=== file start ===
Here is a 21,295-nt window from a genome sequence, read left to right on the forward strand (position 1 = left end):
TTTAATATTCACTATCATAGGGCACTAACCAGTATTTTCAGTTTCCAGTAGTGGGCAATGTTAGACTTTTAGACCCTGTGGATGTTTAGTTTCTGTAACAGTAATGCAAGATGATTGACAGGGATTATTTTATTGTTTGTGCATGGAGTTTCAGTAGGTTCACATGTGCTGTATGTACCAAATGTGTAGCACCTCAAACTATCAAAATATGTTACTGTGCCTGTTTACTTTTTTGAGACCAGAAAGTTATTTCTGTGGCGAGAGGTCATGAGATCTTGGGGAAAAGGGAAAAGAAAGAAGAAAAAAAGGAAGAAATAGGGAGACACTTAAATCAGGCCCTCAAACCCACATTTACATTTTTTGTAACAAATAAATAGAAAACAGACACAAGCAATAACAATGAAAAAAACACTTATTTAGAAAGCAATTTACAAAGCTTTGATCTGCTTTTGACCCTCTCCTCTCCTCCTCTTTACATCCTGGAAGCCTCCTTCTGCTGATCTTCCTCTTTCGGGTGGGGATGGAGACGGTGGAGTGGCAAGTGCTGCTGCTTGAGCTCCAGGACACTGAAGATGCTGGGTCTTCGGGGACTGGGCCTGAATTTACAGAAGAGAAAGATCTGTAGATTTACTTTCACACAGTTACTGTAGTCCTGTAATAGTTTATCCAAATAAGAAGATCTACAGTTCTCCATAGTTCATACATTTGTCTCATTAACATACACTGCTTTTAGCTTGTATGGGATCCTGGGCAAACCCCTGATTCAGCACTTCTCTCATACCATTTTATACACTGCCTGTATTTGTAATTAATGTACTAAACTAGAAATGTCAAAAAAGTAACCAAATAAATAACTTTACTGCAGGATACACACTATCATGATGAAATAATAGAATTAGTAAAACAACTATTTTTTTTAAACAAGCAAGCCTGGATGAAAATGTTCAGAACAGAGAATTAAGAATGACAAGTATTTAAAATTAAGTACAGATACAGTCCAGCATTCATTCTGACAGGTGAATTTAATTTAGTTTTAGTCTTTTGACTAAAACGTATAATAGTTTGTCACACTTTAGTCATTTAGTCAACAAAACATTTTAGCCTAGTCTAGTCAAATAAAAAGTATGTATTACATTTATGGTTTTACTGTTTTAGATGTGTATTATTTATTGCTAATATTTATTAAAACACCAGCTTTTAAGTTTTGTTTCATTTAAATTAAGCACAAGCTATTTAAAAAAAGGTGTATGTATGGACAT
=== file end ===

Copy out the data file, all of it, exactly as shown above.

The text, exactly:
Here is a 21,295-nt window from a genome sequence, read left to right on the forward strand (position 1 = left end):
TTTAATATTCACTATCATAGGGCACTAACCAGTATTTTCAGTTTCCAGTAGTGGGCAATGTTAGACTTTTAGACCCTGTGGATGTTTAGTTTCTGTAACAGTAATGCAAGATGATTGACAGGGATTATTTTATTGTTTGTGCATGGAGTTTCAGTAGGTTCACATGTGCTGTATGTACCAAATGTGTAGCACCTCAAACTATCAAAATATGTTACTGTGCCTGTTTACTTTTTTGAGACCAGAAAGTTATTTCTGTGGCGAGAGGTCATGAGATCTTGGGGAAAAGGGAAAAGAAAGAAGAAAAAAAGGAAGAAATAGGGAGACACTTAAATCAGGCCCTCAAACCCACATTTACATTTTTTGTAACAAATAAATAGAAAACAGACACAAGCAATAACAATGAAAAAAACACTTATTTAGAAAGCAATTTACAAAGCTTTGATCTGCTTTTGACCCTCTCCTCTCCTCCTCTTTACATCCTGGAAGCCTCCTTCTGCTGATCTTCCTCTTTCGGGTGGGGATGGAGACGGTGGAGTGGCAAGTGCTGCTGCTTGAGCTCCAGGACACTGAAGATGCTGGGTCTTCGGGGACTGGGCCTGAATTTACAGAAGAGAAAGATCTGTAGATTTACTTTCACACAGTTACTGTAGTCCTGTAATAGTTTATCCAAATAAGAAGATCTACAGTTCTCCATAGTTCATACATTTGTCTCATTAACATACACTGCTTTTAGCTTGTATGGGATCCTGGGCAAACCCCTGATTCAGCACTTCTCTCATACCATTTTATACACTGCCTGTATTTGTAATTAATGTACTAAACTAGAAATGTCAAAAAAGTAACCAAATAAATAACTTTACTGCAGGATACACACTATCATGATGAAATAATAGAATTAGTAAAACAACTATTTTTTTTAAACAAGCAAGCCTGGATGAAAATGTTCAGAACAGAGAATTAAGAATGACAAGTATTTAAAATTAAGTACAGATACAGTCCAGCATTCATTCTGACAGGTGAATTTAATTTAGTTTTAGTCTTTTGACTAAAACGTATAATAGTTTGTCACACTTTAGTCATTTAGTCAACAAAACATTTTAGCCTAGTCTAGTCAAATAAAAAGTATGTATTACATTTATGGTTTTACTGTTTTAGATGTGTATTATTTATTGCTAATATTTATTAAAACACCAGCTTTTAAGTTTTGTTTCATTTAAATTAAGCACAAGCTATTTAAAAAAAGGTGTATGTATGGACAT